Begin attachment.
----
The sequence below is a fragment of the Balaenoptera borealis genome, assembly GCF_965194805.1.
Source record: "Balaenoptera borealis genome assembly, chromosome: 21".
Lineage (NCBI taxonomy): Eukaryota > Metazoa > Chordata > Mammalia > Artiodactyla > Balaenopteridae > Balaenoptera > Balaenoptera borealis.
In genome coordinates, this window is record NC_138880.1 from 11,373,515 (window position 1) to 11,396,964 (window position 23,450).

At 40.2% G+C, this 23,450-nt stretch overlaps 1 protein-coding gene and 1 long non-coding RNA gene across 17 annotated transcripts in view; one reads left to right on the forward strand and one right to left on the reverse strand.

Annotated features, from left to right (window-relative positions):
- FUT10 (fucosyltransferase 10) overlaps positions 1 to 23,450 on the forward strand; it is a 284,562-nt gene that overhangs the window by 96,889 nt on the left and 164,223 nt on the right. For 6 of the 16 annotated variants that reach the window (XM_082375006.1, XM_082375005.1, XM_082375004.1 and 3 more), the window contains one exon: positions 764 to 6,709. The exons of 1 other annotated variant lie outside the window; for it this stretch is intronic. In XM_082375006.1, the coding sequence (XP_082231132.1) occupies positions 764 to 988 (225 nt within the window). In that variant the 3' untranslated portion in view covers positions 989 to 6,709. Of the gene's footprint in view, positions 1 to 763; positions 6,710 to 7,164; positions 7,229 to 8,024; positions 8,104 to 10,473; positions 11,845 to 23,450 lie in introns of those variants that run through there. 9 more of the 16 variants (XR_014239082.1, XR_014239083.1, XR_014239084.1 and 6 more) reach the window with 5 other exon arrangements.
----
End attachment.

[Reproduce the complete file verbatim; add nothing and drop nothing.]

The sequence below is a fragment of the Balaenoptera borealis genome, assembly GCF_965194805.1.
Source record: "Balaenoptera borealis genome assembly, chromosome: 21".
Lineage (NCBI taxonomy): Eukaryota > Metazoa > Chordata > Mammalia > Artiodactyla > Balaenopteridae > Balaenoptera > Balaenoptera borealis.
In genome coordinates, this window is record NC_138880.1 from 11,373,515 (window position 1) to 11,396,964 (window position 23,450).

At 40.2% G+C, this 23,450-nt stretch overlaps 1 protein-coding gene and 1 long non-coding RNA gene across 17 annotated transcripts in view; one reads left to right on the forward strand and one right to left on the reverse strand.

Annotated features, from left to right (window-relative positions):
- FUT10 (fucosyltransferase 10) overlaps positions 1 to 23,450 on the forward strand; it is a 284,562-nt gene that overhangs the window by 96,889 nt on the left and 164,223 nt on the right. For 6 of the 16 annotated variants that reach the window (XM_082375006.1, XM_082375005.1, XM_082375004.1 and 3 more), the window contains one exon: positions 764 to 6,709. The exons of 1 other annotated variant lie outside the window; for it this stretch is intronic. In XM_082375006.1, the coding sequence (XP_082231132.1) occupies positions 764 to 988 (225 nt within the window). In that variant the 3' untranslated portion in view covers positions 989 to 6,709. Of the gene's footprint in view, positions 1 to 763; positions 6,710 to 7,164; positions 7,229 to 8,024; positions 8,104 to 10,473; positions 11,845 to 23,450 lie in introns of those variants that run through there. 9 more of the 16 variants (XR_014239082.1, XR_014239083.1, XR_014239084.1 and 6 more) reach the window with 5 other exon arrangements.